The church in Molo has been called the feminist church, which really sparked our interest. We’ve never heard of a feminist church before as what we know is that the church is mainly run by men. When we got there, the look of the church caught us of guard since it didn’t look at all feminine! It is styled in Gothic and Renaissance; hence, the pointy spires and the ominous look. But inside the church was a real stunner, and we found out why it was called ‘feminine.’ The sixteen columns of the church each bore a female saint.
We were told that the church also has some special significance to the country’s history as Rizal was said to have visited the church after his exile in Dapitan. He was there to see some paintings of Bible scenes. Sad to say those paintings did not survive the ravages of time.
Where: Municipality of Guimbal, southern Iloilo
How to get there: There are two ways from Iloilo City: 1) go Iloilo City Supermart – Molo Branch and ride a jeepney with the sign ‘Guimbal’ or 2) go to Terminal Market (Super) and ride either a Miagao or San Joaquin jeepney. The drivers will drop off passengers in Guimbal plaza in front of the church.
When we visited Guimbal church, we were mostly stunned by the prevailing yellow shade of the building. It wasn’t like the yellow of Miag-ao… Guimbal had a richer tint that reminded us of corn, mustard and Star Margarine which our mothers had us eat back when we were kids in our own homes in Europe.
One great time to visit Guimbal is late afternoon, or what photographers call ‘the golden hour’ just as the sun setting and the day is nearing dusk. This is because the golden rays of the sun give the church an orange-y tint. It was a beautiful and natural show we enjoyed watching in a quiet corner of the plaza in front of the church grounds. If you plan to go there, bring a picnic mat and some snacks while watching the sun set.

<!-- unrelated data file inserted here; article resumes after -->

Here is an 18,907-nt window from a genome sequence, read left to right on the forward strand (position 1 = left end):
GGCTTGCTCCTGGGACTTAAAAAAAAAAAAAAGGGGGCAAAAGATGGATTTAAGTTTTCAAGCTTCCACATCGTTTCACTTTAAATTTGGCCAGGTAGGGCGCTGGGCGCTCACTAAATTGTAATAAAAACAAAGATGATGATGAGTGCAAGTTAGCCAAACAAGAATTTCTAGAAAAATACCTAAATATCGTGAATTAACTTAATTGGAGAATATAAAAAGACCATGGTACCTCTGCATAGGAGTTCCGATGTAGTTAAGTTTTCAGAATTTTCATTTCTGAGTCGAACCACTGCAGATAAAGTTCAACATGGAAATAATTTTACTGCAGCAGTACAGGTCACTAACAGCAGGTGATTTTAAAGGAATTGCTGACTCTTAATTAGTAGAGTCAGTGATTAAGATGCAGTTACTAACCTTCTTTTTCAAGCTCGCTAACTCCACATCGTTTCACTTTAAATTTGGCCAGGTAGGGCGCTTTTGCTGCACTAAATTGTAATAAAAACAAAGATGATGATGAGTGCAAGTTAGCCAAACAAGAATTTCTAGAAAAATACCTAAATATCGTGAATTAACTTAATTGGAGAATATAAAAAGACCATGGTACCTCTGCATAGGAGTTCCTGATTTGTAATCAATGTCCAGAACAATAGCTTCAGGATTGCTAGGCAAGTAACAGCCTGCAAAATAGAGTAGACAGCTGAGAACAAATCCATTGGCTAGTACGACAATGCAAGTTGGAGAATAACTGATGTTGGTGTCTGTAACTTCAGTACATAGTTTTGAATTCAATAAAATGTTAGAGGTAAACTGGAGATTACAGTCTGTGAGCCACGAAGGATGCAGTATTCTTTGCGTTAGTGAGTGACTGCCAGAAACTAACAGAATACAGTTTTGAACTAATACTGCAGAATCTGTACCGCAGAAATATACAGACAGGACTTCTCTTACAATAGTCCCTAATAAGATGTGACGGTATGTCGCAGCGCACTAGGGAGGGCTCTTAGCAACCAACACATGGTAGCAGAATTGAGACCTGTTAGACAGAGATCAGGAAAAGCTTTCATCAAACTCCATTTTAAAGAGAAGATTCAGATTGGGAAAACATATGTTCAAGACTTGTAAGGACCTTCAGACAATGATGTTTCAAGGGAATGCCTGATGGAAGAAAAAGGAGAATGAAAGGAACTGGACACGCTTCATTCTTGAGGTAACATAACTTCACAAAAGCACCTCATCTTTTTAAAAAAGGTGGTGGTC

Where: Municipality of San Joaquin, southern Iloilo
How to get there: From Iloilo City, there are two ways: 1) take a jeepney with a ‘San Joaquin’ sign at the Terminal Market or 2) take a jeepney with a ‘San Joaquin’ sign at the Mohon Terminal along Osmeña Street.
We thought Miag-ao would have made a great fortress to hold off attacks… that is until we saw the San Joaquin church with its blocky shape and foreboding stance. If the shape doesn’t seem to invoke a sense of the drama of war, we invite you to take a closer look at the top portion of the façade if ever you visit the church. We won’t tell you what we saw, but it’s a very unlikely design to see on a church. We would have missed it if an enthusiastic passerby didn’t point it out to us!
What is great about the church is that visitors can climb to the top and see a stunning view of the sea. But back to the structure, we were told that the design might have been influenced by the Chinese because of the use of flowers in some of the carvings.